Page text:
Here’s a quick perusal of some headlines from last week and this weekend…
Dead man lying: Unyielding dishonesty and belligerence have landed Trump one investigation away from impeachment – Salon
Political chaos in Washington is a return on investment for Moscow – Washington Post
Trump must be impeached. Here’s why. – Laurence Tribe, Washington Post
Clapper: US institutions ‘under assault’ from Russia — and Trump – CNN
NBC/WSJ Poll: Just 29 Percent Approve of Trump’s Firing of James Comey – NBC News
The above is a fairly representative sample. The mainstream media headlines all look the same ever since the president fired the FBI director, which is not to say the media has relented in unhinged attacks on Trump since he took office.
It also seems that the nonstop negativity of that coverage has had an effect on the president — at least if some of the reports coming out of the White House press corps can be believed. We will lay aside a judgment on that question for the purposes of this column; on one hand, those media reports that Trump is buckling under media pressure and considering staff shakeups, etc., have the whiff of self-congratulation. On the other, Trump hasn’t been shy about his judgement of media coverage as grossly unfair.
But has the unrelenting media assault affected the public?
On that question, we can render something of a judgment. Which is that the public outside of Washington is generally not all that impressed.
I embarked on a business trip Friday which put me through three different airports, and I sat and listened to conversations in airport bars in all three while waiting for planes, and in all three I heard the same thing as the ubiquitous CNN talking head shows kicked around the idea of a presidency in crisis over the Comey firing.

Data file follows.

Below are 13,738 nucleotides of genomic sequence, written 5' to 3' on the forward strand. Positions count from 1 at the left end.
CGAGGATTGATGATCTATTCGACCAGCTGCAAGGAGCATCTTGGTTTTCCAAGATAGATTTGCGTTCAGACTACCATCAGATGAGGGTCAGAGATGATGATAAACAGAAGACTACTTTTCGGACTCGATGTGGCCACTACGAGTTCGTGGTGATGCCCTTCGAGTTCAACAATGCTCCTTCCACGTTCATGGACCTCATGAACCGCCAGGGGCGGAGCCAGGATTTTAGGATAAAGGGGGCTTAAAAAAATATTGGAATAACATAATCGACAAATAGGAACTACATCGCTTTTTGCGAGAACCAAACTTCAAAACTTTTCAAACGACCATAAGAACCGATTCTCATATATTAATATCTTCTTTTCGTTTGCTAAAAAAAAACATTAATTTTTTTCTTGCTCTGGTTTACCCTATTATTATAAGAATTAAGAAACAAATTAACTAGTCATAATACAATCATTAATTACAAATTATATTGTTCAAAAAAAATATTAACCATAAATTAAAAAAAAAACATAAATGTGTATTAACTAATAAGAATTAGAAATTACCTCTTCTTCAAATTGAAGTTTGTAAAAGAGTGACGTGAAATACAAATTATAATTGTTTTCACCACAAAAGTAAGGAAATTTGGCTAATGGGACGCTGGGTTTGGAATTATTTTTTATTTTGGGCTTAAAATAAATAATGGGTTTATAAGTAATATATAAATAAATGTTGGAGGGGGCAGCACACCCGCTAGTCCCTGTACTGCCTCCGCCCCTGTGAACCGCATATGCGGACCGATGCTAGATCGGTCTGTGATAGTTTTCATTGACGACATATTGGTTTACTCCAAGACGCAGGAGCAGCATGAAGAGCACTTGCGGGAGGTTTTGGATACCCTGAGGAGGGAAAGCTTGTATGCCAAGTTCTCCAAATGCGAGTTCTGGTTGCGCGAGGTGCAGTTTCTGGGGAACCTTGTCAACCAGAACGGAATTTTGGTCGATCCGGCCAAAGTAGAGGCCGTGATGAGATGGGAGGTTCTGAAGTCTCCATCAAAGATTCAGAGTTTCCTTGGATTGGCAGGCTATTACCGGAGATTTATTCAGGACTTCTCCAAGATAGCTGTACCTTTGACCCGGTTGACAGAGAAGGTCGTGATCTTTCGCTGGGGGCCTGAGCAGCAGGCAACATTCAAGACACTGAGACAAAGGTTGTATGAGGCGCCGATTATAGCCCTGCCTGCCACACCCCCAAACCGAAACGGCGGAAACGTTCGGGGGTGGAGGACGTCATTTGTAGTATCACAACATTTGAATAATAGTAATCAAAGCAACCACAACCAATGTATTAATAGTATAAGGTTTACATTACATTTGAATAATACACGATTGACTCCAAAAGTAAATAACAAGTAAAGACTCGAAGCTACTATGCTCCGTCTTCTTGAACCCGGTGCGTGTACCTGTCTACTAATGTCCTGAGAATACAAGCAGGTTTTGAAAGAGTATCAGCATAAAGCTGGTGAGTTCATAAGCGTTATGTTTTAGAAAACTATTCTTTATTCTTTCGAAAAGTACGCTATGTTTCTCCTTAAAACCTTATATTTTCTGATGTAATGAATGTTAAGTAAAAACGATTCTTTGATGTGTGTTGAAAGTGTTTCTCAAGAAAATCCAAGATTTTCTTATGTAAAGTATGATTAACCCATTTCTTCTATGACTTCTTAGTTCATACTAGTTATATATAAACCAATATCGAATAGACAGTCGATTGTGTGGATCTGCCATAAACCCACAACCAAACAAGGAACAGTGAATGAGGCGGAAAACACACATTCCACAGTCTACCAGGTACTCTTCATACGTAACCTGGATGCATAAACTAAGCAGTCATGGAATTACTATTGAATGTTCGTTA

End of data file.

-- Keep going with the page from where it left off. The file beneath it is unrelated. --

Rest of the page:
Which was, basically, a yawn.
If the raconteurs on barstools at airport watering holes in New Orleans, Dallas, and Austin are any indication, average Americans look at the over-the-top rhetoric from the Beltway and see a lot made out of a very little. “Doesn’t the president have the right to fire whoever he wants in his own administration?” was one question I heard asked. “I thought the Democrats hated Comey,” was a statement I heard said more than once. “Don’t these people have anything else to talk about?” one kindly old lady muttered as she sipped an Old Fashioned waiting on a flight at Love Field.
It turns out I may have stumbled on a representative sample.
The NBC News/Wall Street Journal poll cited above did find only 29 percent approval for the Comey firing. But the disapproval rate was 38 percent. Another third of the respondents didn’t have an opinion. And Trump’s approval rate in the poll was unchanged from its April results.
Let’s remember that Trump is in the White House in the first place because Americans who don’t live on the Eastern Seaboard, Los Angeles, San Francisco, Chicago or Seattle generally have a low opinion of the elites who populate those cities. An increase in the volume from the same people saying the same things can hardly be expected to persuade them.
Is Trump a popular president? Of course not. He’s never been, and he isn’t likely to be. That has never mattered. What matters is he’s a little more popular than the shrill Democrats who howl about civilizational crisis because he’s the president.
That isn’t going to change when Maxine Waters goes on MSNBC and says it would have been OK had Hillary Clinton fired Comey but Trump can’t, or when better than half the Democratic Party won’t shut up about the phantom Trump And The Russians scandal.
The lesson for Trump, one he could probably benefit from taking to heart, is to be less concerned about what the talking heads have to say about him. Because the American people, particularly the ones who put him where he is, couldn’t care less.